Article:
Critical factors impacting interdisciplinary university research teams of small size: A multiple-case study

Oleksandr Tkachenko, Alexandre Ardichvili

Research output: Contribution to journalArticlepeer-review

Abstract

Purpose: This study aims to explore key factors influencing the work of interdisciplinary university research teams of small size. Design/methodology/approach: This is a multiple-case study of four interdisciplinary university research teams of small size in which science and/or engineering was an important component. Findings: Data analysis revealed 17 critical factors classified into five groups. Although some factors were more influential than others, it was rather multiple factors at various levels of analysis, and not a single factor, that influenced the work of research teams. Another important finding was the identified need to develop project management capacity of university researchers. The study also revealed two strategies, conditioned on the availability of funds, that small university research teams use as a way to adapt to situational demands and research opportunities. Originality/value: Although previous research examined various aspects pertinent to the work of industry research teams and large research groups, empirical research into interdisciplinary university research teams of small size has been limited.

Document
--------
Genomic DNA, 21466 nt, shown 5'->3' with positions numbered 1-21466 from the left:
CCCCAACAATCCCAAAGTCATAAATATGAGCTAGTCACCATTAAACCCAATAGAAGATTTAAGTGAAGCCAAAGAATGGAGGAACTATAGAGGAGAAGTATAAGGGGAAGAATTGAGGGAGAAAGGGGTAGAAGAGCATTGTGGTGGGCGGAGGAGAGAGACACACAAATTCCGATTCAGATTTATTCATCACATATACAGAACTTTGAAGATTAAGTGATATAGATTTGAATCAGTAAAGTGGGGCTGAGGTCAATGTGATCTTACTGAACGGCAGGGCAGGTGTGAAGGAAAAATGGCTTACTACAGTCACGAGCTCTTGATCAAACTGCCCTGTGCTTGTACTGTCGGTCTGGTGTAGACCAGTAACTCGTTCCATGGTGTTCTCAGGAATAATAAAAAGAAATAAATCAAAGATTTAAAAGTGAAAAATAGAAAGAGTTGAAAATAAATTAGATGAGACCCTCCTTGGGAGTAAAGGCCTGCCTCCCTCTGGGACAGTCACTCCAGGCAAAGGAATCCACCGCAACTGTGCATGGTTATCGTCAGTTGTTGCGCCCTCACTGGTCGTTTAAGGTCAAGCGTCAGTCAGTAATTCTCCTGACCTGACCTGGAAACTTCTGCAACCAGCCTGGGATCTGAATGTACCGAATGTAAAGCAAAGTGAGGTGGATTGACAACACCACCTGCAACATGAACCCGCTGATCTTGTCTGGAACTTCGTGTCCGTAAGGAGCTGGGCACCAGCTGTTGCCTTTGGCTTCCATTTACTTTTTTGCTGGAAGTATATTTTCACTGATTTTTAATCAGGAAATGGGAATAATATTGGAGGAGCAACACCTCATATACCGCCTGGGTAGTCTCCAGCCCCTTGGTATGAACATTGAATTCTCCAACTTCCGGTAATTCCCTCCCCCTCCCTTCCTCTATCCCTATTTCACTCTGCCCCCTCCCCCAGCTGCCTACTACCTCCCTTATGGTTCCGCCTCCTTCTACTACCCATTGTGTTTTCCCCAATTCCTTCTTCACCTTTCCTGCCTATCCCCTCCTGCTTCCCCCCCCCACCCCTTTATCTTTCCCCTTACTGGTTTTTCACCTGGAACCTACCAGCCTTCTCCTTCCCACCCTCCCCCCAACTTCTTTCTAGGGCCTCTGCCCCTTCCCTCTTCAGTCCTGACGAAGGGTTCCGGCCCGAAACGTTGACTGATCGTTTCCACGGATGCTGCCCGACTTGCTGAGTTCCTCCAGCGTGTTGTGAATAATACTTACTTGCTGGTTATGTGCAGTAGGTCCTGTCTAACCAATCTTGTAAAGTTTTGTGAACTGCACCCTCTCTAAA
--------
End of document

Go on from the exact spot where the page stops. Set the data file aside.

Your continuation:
Original languageEnglish (US)
Pages (from-to)53-69
Number of pages17
JournalTeam Performance Management
Volume26
Issue number1-2
DOIs
StatePublished - Mar 14 2020

Bibliographical note

Funding Information:
There are several important aspects that make academic research teams different from other (e.g. commercial) research teams. Academic research teams typically consist of a senior researcher (or several senior researchers) and a number of junior researchers (students and post docs). Their research is usually financed through small (seed) grants acquired on a competitive basis to stimulate the development of funding from extramural resources and to bring the existing projects to fruition. The grant funding that teams receive often pays for graduate students and post-doc scholars working in the teams. In turn, research teams in industry are typically composed of scientists who graduated from higher education institutions and work full-time in commercial organizations. The work of commercial research teams is often directed toward achieving the profitability goals of their companies. Researchers in university teams are often expected to publish their work in academic journals. In turn, members of commercial teams have other pressures and expectations set by senior executives.

Publisher Copyright:
© 2020, Emerald Publishing Limited.

Copyright:
Copyright 2020 Elsevier B.V., All rights reserved.

Keywords

  • Case study
  • Interdisciplinary research
  • Team
  • Teamwork

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